Peter Enns is (Officially) History at Westminster Seminary

Posted By on July 23, 2008

Just saw the announcement on the WTS website. The accouncement reads:

The administration and Prof. Peter Enns wish to announce that they have arrived at mutually agreeable terms, and that, as of 1 August, 2008, Prof. Enns will discontinue his service to Westminster Theological Seminary after fourteen years.

The administration wishes to acknowledge the valued role Prof. Enns has played in the life of the institution, and that his teaching and writings fall within the purview of Evangelical thought. The Seminary wishes Prof. Enns well in his future endeavors to serve the Lord.

Prof. Enns wishes to acknowledge that the leaders of the Seminary (administration and board) are charged with the responsibility of leading the seminary in ways that are deemed most faithful to the institution’s mission as a confessional Reformed Seminary.

Prof. Enns expresses his deep and sincere gratitude to the Lord for his education and years of service at Westminster Theological Seminary.

WTS naturally has every right to make this move. It also has the right to make it on the basis of its higher commitment to the Westminster Confession than to the Scriptures. I don’t mean that pejoratively, either. What I mean is that WTS, as an institution, is choosing to prefer one particular tradition of biblical interpretation (Reformed) as expressed in the Westminster Confession and other documents, over the thing being interpreted (the Bible) and other interpretative traditions of that thing. It has to, since that is its chosen and historical orientation.

All that said, it’s a sad thing when we elevate our hermeneutic to this level. This is one reason I view denominations as both the friend and foe of biblical Christianity. Personally, I think we would all be better served by the hermeneutic of humility, since all of our denominational preferences derive from presuppositions, which derive from answers to certain questions which reside in our heads. Denominational preferences are by their very nature preferences; they are not self evident truth. While WTS has every right to make this decision, it would have been nice to SOMEWHERE in the announcement acknowledge the fact that the reformed confessions are interpretations and not to be set on par with the thing they interpret. This wouldn’t have changed the decision; it just would have been more candid. What we get instead is that Enns’ views are “within the purview of Evangelical thought.” Good . . . right next to Joel Osteen, John Hagee, Brian MacLaren, The Shack, Tony Campolo, Bible codes, and Left Behind. Thanks for the endorsement. I am sure that WTS meant well here (really), and was trying to be gracious, but in case they hadn’t noticed, “evangelical” was considered a hopelessly elastic term in the sixties and seventies (remember Harold Lindsell?). It hasn’t gotten any more coherent.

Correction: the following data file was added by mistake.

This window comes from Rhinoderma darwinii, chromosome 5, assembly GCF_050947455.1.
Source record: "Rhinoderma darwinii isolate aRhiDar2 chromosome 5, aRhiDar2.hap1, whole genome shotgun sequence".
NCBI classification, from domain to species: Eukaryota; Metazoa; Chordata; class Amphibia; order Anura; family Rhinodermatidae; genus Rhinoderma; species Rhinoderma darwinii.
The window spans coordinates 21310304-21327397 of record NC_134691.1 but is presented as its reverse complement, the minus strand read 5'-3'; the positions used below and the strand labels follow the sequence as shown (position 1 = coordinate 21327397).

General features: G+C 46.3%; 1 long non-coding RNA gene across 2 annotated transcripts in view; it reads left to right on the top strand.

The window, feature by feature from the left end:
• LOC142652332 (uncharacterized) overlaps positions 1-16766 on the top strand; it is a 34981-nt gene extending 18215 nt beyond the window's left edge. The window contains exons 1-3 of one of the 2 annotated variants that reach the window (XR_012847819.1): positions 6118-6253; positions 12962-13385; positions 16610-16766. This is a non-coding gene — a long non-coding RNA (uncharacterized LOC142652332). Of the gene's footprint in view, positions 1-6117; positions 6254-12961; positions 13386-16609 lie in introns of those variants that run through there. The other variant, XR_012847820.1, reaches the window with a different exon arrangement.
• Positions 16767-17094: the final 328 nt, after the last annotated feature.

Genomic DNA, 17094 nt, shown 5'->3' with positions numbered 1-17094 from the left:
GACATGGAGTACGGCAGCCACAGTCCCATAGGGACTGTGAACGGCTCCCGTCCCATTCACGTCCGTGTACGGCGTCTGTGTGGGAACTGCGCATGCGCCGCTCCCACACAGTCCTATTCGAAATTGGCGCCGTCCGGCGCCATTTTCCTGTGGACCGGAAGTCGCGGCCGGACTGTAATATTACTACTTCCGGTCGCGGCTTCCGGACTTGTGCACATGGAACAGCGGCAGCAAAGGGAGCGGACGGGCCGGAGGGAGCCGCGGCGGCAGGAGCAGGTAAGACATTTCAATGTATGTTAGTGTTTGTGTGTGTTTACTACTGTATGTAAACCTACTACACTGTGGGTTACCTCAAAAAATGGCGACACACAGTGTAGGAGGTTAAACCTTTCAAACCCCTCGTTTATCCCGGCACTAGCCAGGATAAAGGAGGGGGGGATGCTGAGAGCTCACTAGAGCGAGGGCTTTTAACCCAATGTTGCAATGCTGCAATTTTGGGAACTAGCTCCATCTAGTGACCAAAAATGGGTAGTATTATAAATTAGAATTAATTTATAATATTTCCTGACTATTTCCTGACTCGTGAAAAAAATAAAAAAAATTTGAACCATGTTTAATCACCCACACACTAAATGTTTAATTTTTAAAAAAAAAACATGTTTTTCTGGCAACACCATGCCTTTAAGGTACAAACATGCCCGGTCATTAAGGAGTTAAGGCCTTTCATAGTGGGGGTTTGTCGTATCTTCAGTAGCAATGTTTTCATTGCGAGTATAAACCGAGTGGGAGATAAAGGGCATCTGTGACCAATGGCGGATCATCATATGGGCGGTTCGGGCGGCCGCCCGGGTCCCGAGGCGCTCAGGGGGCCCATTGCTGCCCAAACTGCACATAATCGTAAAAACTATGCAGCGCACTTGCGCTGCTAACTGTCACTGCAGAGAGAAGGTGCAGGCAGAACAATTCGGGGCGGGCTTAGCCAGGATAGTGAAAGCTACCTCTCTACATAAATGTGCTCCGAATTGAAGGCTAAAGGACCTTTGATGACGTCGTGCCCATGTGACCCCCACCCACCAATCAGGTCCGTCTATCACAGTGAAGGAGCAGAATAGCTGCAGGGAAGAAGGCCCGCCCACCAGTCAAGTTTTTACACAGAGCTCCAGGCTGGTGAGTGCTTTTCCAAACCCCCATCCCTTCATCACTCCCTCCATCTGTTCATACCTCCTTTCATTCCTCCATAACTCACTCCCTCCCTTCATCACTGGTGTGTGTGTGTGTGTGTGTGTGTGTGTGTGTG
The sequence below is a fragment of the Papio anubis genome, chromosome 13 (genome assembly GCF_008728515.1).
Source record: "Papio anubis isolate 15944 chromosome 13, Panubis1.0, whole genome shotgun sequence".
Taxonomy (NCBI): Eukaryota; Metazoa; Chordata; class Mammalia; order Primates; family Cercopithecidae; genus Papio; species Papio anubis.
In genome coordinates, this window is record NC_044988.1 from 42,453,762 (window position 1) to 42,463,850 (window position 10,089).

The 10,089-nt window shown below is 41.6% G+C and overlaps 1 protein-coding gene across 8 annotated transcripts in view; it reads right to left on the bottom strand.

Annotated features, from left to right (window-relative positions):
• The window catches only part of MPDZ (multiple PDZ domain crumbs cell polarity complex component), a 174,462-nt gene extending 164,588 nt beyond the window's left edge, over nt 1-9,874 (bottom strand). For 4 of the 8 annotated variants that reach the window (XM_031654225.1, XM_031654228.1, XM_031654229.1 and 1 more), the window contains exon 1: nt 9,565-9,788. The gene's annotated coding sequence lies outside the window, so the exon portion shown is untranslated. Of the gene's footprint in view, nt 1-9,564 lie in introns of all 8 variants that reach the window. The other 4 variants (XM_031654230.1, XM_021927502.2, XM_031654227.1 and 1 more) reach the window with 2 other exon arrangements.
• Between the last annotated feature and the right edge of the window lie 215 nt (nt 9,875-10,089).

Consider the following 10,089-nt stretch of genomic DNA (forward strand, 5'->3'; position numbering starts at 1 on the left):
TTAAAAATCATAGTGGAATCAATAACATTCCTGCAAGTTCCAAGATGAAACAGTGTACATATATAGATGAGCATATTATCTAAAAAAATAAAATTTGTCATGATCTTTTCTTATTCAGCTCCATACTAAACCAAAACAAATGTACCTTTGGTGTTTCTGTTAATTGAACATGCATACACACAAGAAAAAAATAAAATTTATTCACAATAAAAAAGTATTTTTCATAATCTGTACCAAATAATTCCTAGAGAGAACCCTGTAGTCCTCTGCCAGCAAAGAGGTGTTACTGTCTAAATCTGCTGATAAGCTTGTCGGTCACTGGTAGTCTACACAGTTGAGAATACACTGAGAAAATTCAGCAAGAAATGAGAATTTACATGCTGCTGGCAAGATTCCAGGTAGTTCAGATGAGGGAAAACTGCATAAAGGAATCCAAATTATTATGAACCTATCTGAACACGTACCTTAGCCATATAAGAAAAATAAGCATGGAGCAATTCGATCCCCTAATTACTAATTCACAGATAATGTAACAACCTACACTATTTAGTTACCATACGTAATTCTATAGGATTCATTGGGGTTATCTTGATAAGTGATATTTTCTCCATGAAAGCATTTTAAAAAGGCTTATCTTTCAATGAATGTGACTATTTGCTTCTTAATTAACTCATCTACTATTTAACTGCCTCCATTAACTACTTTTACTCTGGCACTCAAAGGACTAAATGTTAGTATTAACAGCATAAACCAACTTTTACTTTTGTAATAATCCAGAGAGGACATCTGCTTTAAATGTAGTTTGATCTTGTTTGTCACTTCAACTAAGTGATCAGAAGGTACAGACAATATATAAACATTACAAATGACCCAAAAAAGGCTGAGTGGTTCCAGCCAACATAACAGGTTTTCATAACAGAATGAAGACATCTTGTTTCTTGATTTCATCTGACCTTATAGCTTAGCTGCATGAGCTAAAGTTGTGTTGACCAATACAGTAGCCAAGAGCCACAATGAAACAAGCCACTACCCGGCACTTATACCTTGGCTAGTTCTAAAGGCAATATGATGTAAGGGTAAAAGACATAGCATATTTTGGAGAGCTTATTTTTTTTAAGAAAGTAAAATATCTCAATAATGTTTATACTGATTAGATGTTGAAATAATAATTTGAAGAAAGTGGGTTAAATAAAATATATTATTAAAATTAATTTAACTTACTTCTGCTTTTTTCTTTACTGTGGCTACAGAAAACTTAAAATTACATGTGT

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2 Responses to “Peter Enns is (Officially) History at Westminster Seminary”

  1. Your posts on this topic have been excellent. You have expressed many of the ideas I have had far better than I could have. Thanks. Also, do you know a good book or two or possibly an article that treats inspiration and canon this way?

  2. MSH says:

    @danieljdoleys: Well, there is certainly Peter Enns’ book, Inspiration and Incarnation, though my tack is different in places. I *think* that the recent book by Kenton Sparks will have some similar thoughts (in places): God’s Word in Human Words: An Evangelical Appropriation of Critical Biblical Scholarship. Haven’t read it yet, though, so I can’t endorse it. I’m just guessing it will be stimulating and along similar lines, at least on some points. But that’s just a guess. The book may be something like Noll’s “Between Faith and Criticism” and not really deal with inspiration. It’s on my list, though. There’s also Craig Allert’s, A High View of Scripture? The Authority of the Bible and the Formation of the New Testament Canon. It deals mostly with canonicity, but the last chapter is on inspiration and inerrancy. May have some touchpoints.

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